Rowe argued that the bonds issued by government at one point in time can be sold by bond owners in their retirement to younger working people. And the latter can in their retirement sell to the next generation, and so on. That way one can pass the cost of government spending down the generations.

The flaw in that argument is that different generations actually engage in the latter sort of “passing the buck” activity ANYWAY as part of pension provision.

Pensions can be funded or unfunded. The former involves saving up and investing in assets, like government bonds. In contrast, an UNDFUNDED pension scheme invests in nothing: youngsters at any given point in time simply pay taxes or make a payment in some other way which is passed straight to pensioners living at the same time.

Now on the very reasonable assumption that people ALREADY HAVE the pension provision that they want, they’re not going to want EVEN MORE pension provision just because government builds a series of bridges and highways.

Thus I suggest the Nick Rowe theory doesn’t dent the basic argument I’m putting here, which is that the “spreading the burden across generations” argument does not stand up.

3. Why not let people lend to government if they want to?

A third plausible argument for government borrowing is thus. If people (particularly those with cash to spare) want to lend to government, why not let them?

Well the problem with that argument is as follows.

The basic point of the tax and borrowing that funds public spending is to supress PRIVATE spending. That is, assuming the economy is at capacity, if government is going to spend $Xbn more, then the private sector must spend $Xbn less, otherwise we get excess spending and excess inflation.

Now the idea that because £Xbn of extra tax is extracted from the private sector, that therefor the private sector will spend $Xbn less, is a gross over-simplification. What the private sector will do is certainly to spend SOMEWHAT less, but it won’t cut its spending by as much as $Xbn.

And in the case of borrowing, the relationship between borrowing and subsequent cuts in spending by the private sector is even more feeble. In particular, if private sector entities lend to government because they have money to spare, money they’d have left idle in the event of not lending it to government, then the cut in private spending that results from that money being loaned to government will be near non-existent.

(Incidentally, you should have noticed that lending to government (macroeconomics) is very different to lending to a microeconomic entity like a household or firm. In the case of the latter two it’s simply a case of getting hold of the right amount of cash. In the case of lending to government, it’s a case of SUPRESSING private spending by the right amount)

4. Borrow to fund stimulus.

As Keynes pointed out, governments can escape recessions by spending EITHER printed money OR borrowed money. So which is best?

Well I’m darned if I can see the point of BORROWING. The purpose of stimulus is to increase demand. But borrowing has a deflationary or “demand reducing” effect. So borrowing in order to obtain the money to implement stimulus is a bit like throwing dirt over your car before washing it.

John Cochrane (professor of economics at Chicago) pointed to the problems involved in borrowing money in order to effect stimulus. Cochrane went too far in suggesting that borrowing COMPLETELY negates the desired stimulatory effect. But even so, and to repeat, doing something anti-stimulatory when you’re trying to implement stimulus is a strange thing to do.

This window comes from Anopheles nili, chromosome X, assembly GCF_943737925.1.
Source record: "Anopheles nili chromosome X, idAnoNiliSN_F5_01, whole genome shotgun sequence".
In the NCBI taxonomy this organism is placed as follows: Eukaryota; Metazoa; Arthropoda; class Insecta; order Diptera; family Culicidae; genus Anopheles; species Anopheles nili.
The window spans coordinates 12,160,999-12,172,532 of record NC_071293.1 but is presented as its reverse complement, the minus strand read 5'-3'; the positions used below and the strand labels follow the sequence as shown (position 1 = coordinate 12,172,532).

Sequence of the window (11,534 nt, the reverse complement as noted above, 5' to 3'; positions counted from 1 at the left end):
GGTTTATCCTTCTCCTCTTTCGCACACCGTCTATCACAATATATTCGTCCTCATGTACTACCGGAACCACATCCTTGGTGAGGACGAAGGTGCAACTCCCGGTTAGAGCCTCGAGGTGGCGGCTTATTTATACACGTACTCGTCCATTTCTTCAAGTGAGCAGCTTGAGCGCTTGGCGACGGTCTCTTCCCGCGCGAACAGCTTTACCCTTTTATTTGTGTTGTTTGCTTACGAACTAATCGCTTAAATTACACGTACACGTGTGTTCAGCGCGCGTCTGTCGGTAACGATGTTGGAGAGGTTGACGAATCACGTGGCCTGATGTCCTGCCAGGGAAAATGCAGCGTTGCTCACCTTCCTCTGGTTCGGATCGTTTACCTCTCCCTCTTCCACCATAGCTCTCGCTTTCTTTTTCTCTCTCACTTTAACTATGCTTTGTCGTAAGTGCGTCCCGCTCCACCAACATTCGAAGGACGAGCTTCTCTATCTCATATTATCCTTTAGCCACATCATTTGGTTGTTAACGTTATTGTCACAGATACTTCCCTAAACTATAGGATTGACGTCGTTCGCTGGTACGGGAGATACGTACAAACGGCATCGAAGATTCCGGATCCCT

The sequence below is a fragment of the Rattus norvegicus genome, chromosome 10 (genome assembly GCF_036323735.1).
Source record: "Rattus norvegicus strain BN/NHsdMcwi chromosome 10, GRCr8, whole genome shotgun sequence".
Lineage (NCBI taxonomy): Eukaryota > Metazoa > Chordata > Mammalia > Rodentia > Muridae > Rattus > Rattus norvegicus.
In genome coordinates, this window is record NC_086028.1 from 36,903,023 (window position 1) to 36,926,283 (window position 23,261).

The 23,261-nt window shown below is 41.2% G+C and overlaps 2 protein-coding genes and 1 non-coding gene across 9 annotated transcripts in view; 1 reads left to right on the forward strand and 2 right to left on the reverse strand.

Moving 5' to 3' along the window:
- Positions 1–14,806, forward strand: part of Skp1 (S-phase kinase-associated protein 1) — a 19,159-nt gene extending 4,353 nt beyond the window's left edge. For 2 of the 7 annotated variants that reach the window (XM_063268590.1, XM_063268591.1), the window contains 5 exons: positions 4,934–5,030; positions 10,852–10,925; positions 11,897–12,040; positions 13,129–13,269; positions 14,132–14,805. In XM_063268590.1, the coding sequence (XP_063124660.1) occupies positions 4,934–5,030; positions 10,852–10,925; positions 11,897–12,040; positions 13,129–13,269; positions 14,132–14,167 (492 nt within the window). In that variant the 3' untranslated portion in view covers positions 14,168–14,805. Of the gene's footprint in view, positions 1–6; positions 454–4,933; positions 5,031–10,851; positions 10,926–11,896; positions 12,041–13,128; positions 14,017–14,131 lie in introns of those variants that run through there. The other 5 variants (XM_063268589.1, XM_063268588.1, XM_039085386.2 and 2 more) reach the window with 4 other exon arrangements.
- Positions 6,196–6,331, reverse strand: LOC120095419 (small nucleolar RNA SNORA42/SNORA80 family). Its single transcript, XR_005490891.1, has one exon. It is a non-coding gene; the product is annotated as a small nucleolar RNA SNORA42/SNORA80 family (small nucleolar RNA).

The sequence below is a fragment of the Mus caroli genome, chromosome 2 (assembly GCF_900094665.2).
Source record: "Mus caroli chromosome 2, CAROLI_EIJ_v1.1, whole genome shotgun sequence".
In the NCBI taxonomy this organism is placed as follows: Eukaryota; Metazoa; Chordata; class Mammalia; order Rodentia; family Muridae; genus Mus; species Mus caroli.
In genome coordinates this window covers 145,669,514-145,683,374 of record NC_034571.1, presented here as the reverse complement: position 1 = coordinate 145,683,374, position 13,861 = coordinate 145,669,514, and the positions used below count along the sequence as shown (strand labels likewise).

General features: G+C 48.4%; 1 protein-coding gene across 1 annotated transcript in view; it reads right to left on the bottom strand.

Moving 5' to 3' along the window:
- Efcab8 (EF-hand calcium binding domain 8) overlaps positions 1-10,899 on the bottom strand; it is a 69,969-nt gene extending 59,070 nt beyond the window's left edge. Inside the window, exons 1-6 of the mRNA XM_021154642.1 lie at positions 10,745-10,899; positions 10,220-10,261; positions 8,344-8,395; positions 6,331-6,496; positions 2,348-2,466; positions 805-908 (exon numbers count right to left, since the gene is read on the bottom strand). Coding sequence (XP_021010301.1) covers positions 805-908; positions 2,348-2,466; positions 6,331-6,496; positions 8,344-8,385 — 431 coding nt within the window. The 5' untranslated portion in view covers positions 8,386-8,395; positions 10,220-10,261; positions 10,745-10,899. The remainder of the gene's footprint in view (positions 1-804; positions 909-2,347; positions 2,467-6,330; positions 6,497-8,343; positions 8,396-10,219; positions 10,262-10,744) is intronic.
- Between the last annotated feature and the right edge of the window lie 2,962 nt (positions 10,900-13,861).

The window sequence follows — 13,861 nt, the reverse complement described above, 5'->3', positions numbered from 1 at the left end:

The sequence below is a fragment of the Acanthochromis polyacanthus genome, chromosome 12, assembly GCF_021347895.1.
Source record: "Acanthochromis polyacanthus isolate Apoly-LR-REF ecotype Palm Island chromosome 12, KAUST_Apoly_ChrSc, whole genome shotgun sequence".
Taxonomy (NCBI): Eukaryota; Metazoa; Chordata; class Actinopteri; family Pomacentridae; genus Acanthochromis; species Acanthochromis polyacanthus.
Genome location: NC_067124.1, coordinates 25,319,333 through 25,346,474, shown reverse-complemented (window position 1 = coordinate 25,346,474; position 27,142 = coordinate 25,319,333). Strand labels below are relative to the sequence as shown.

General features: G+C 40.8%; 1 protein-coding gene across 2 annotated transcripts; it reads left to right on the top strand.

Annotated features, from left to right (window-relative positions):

I probably haven’t TOTALLY DEMOLISHED the case for government borrowing above, but I’ve thrown plenty of cold water over the idea.

So my provisional conclusion is that governments ought to aim at borrowing nothing. Put another way, Milton Friedman was right to say that the only liability issued by the government / central bank machine should be boring old cash, or “base money”.

But that’s not to say that there will NEVER be a case for some borrowing. For example if there’s a serious outbreak of Greenspan’s “irrational exuberance” and inflation looks like rising too far and it looks like fiscal measures won’t rein in the exuberance, there’d be no harm in government or central bank wading into the market and offering to borrow money at above the going rate of interest, and raising taxes so as to pay for that interest.

But note that that is not “borrowing” in the normal sense of the word. Borrowing in the normal sense of the word (e.g. borrowing in order to fund the construction of a house) involves the LOAN or TRANSFER of real resources from the lender to the borrower. In contrast, in the case of the above “anti irrational exuberance” so called borrowing, there is no transfer of real resources. All that happens is that TOKENS commonly known as “money” are removed from private sector pockets so as to cut down on private sector consumption.

So all in all, the case for government borrowing in the normal sense of the word “borrow” looks very feeble. Looks like David Hume was right 250 years ago: the REAL motive for government borrowing is that it enables politicians to ingratiate themselves with voters.


  1. Good, but maybe 2 further points are important and may justify a non-zero national debt.

    1. Borrowing from foreigners may be essential in a desperate war of survival when domestic resources are almost exhausted c.f. UK in WW2.

    2 You may have a good case for no more borrowing except in dire emergencies. However this does not justify premature redemption of all historic debt.
    In the case of the US, UK and other counties whose external debt to foreigners is a large fraction of GDP, rapid redemption would entail large outflows of capital. This would devalue the currency and reduce living standards. Of course, there would be a benefit later on due lower interest payments. Even so, it might be best to simply let inflation slowly erode the burden of interest payments and redemptions of historic debt.